Heather had a vaginal footling breech birth with a midwife in a home-like setting. The birth was dramatic and scary, the paramedics were called, and although it was a very fast labor, full of surprise and complications, she and her husband are wholly pleased with the experience. The baby responded to assistance and was completely healthy and healed at 3 weeks.
Heather rejoices in the beautiful, intense experience she was given birthing this breech baby.
When she shared this triumph with the world online, though, few readers agreed or rejoiced with her. People said she was selfish and didn’t care about the baby. Heather strongly disagrees.
Most doctors and midwives who do attend vaginal breeches don’t do footlings because of the increased risks. She knew it was not an ideal situation for a home birth. She also felt peace about having her baby at home.
She spent a lot of time pondering and praying. She says:
“It was about hearing God. It was about His will. And trying to make sense of it all. To walk by Faith and not by sight. It was about the fact my midwife is a very prayerful person and seeks God for each mama she assists and how she hadn’t heard “no” from the Lord regarding mine and Jd’s situation with Elias and instead heard “yes” repeatedly. It was about the fact I hadn’t lost my peace for the situation and having no doubt of my ability to successfully have my son breech. My emotions were obviously heightened and I was scared and nervous and felt out of options just by looking at the situation but I NEVER lost my peace.”
No matter what happens at birth, I hope couples feel confident, at peace, and that they made any decisions they wanted to. Feeling respected and heard and supported is the best indicator that a person will feel good about the birth, no matter how it turns out.
Do we really want to tell a person that what she feels is beside the point? Do we want to say that what you believe God wants is irrelevant? If you tell a couple that what they feel or want or believe is wholly wrong, how will they ever be able to parent?
Heather says, “It was really only “exciting” the last 10 mins or so. I honestly don’t even think people would have the reaction they do if I would have been in a hospital setting.” This is part of the risk of making your own decisions.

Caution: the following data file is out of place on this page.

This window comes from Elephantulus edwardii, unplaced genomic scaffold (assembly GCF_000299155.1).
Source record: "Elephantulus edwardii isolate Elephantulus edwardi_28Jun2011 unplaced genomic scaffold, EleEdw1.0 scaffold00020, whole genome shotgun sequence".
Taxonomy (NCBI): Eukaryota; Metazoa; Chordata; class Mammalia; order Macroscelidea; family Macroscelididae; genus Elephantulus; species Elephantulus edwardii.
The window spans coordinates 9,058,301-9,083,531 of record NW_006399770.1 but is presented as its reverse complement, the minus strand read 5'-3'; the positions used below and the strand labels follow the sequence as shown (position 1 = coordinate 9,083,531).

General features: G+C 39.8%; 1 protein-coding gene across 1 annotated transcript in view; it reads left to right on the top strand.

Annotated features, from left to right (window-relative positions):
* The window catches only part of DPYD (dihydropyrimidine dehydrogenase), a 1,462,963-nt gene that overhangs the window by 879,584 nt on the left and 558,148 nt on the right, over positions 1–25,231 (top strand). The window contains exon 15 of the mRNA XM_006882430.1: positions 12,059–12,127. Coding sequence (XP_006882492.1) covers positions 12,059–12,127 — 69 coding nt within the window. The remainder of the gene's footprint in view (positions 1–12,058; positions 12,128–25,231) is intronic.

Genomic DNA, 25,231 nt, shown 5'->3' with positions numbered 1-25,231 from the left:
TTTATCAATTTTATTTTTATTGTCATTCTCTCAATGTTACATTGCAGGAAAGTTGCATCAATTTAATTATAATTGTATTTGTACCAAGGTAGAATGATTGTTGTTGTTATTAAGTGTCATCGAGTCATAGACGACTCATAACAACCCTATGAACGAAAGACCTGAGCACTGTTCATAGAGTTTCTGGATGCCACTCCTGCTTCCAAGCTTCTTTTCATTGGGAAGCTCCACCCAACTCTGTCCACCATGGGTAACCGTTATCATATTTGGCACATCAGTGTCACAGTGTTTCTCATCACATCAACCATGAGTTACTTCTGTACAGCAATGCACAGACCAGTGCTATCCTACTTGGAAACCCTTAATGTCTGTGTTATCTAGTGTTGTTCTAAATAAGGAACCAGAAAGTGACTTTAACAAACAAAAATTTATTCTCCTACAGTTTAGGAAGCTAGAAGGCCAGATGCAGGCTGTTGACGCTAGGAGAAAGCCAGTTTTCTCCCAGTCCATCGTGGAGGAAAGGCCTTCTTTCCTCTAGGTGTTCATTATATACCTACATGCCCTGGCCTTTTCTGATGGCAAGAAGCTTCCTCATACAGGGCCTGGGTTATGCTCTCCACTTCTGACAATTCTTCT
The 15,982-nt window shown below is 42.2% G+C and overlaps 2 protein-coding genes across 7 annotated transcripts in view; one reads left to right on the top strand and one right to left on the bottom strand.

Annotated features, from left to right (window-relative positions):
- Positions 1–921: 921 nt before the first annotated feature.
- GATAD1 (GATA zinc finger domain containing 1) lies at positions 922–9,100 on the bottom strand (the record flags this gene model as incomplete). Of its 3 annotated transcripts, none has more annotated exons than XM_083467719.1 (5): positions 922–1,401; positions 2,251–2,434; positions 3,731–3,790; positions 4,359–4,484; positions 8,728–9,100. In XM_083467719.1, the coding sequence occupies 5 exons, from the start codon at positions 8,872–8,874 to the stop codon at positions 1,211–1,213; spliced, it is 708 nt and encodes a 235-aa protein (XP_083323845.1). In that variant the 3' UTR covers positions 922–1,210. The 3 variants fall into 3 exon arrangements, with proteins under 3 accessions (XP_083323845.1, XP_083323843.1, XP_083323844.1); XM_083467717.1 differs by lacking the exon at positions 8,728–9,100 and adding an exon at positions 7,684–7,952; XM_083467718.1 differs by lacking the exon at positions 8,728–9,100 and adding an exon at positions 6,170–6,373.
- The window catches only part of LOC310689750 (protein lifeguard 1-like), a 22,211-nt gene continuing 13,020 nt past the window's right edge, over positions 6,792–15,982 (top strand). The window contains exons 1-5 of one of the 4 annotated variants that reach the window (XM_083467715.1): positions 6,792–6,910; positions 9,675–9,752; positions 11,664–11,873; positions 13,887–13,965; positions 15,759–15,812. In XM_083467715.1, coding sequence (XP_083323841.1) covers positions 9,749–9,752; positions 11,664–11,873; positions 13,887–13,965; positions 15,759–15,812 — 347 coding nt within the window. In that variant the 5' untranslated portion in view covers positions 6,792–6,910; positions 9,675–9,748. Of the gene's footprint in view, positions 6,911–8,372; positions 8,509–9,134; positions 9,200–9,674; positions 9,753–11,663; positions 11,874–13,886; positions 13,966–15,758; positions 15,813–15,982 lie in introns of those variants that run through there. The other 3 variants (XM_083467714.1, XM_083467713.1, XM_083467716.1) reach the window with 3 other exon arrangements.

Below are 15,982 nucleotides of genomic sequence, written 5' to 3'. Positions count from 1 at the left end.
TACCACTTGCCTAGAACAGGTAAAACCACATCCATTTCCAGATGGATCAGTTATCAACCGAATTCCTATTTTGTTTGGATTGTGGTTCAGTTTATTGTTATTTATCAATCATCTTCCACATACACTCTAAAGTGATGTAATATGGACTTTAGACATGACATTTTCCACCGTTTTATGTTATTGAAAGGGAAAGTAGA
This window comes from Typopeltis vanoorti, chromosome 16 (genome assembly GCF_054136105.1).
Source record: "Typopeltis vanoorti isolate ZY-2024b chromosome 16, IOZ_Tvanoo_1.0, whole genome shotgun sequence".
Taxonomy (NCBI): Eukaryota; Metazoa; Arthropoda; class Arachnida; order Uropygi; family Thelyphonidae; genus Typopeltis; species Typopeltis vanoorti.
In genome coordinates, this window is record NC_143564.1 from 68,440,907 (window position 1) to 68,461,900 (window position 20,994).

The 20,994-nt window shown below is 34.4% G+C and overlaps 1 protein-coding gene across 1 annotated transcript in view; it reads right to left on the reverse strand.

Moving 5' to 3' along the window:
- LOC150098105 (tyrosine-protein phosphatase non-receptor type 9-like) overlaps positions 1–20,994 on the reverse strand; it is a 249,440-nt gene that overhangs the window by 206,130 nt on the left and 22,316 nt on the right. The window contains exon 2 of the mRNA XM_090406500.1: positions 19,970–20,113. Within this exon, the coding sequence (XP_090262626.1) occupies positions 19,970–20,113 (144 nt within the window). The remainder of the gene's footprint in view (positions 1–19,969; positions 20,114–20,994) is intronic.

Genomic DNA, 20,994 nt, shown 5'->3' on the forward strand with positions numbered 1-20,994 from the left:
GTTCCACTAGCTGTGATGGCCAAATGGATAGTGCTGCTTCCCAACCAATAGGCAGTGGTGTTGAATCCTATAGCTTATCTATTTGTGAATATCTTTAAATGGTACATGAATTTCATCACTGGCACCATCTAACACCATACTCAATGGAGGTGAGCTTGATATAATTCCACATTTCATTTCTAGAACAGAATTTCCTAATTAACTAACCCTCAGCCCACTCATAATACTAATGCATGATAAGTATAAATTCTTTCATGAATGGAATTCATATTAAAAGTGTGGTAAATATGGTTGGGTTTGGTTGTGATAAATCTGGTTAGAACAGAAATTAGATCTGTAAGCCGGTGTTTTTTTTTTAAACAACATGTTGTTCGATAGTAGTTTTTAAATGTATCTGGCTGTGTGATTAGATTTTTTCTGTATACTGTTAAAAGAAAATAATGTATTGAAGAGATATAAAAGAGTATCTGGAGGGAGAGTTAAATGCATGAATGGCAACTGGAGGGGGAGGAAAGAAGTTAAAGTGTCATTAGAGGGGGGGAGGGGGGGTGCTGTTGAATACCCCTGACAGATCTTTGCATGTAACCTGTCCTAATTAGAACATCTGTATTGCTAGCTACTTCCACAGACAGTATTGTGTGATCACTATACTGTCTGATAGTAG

Being a thinking, searching person who doesn’t follow directions or do ‘the norm’ is socially dangerous.
Thank goodness we only have to make decisions for our own selves and children. That’s quite enough responsibility for one.
I asked Heather some questions about her experience.
How do you make decisions about your births?
The more I know and learn, I know that I can trust that my body was made for birth. My first two births were inductions with epidurals. After the second, I knew I would never opt for that again. My third was natural in hospital and though it was long, I felt amazing afterward and then KNEW I could birth a baby without pain meds or intervention. My last was a planned home birth with a midwife. We were prayerful about it but knew it would be awesome. I’ve always wanted a water birth and was very excited to experience it.
If you had it all to do over again, would you do anything differently?
I would not.
Why did you decide to tell your birth story publicly?
I wanted to share that breech birth is just a variation of normal. And it can be achieved without c-section. I desired to empower other women who have found themselves in a similar situation as mine. Birth Works and we can trust our bodies.
What kind of feedback did you get from your sharing?
The feedback I received was mixed. But the main portion was negative. I was called names. Ridiculed. Called selfish. I was told my birth desires were more important than the health and well-being of my baby. Which is obviously not true.
What would you say to the people who had negative feedback, if you could sit down and talk to them?
I really feel if I were given that chance, then whatever their criticism was from, I could explain and change their negative opinion. My emotion about the birth is real. And the memories are amazing. I could explain more about each step on our decision. I think it would change negative opinions. At least that would be my hope
Anything else you want to add?
Looking back I wish I would have worded my story differently. I was trying to be raw. I wanted to be real. Birth is a raw and real experience. It needs talked about. It needs shared. It needs discussed. Without judgement. Because there are so many variations of normal. And that needs exposure. If I had been in a hospital and my birth happened this way, the feedback would have been much different. I believe.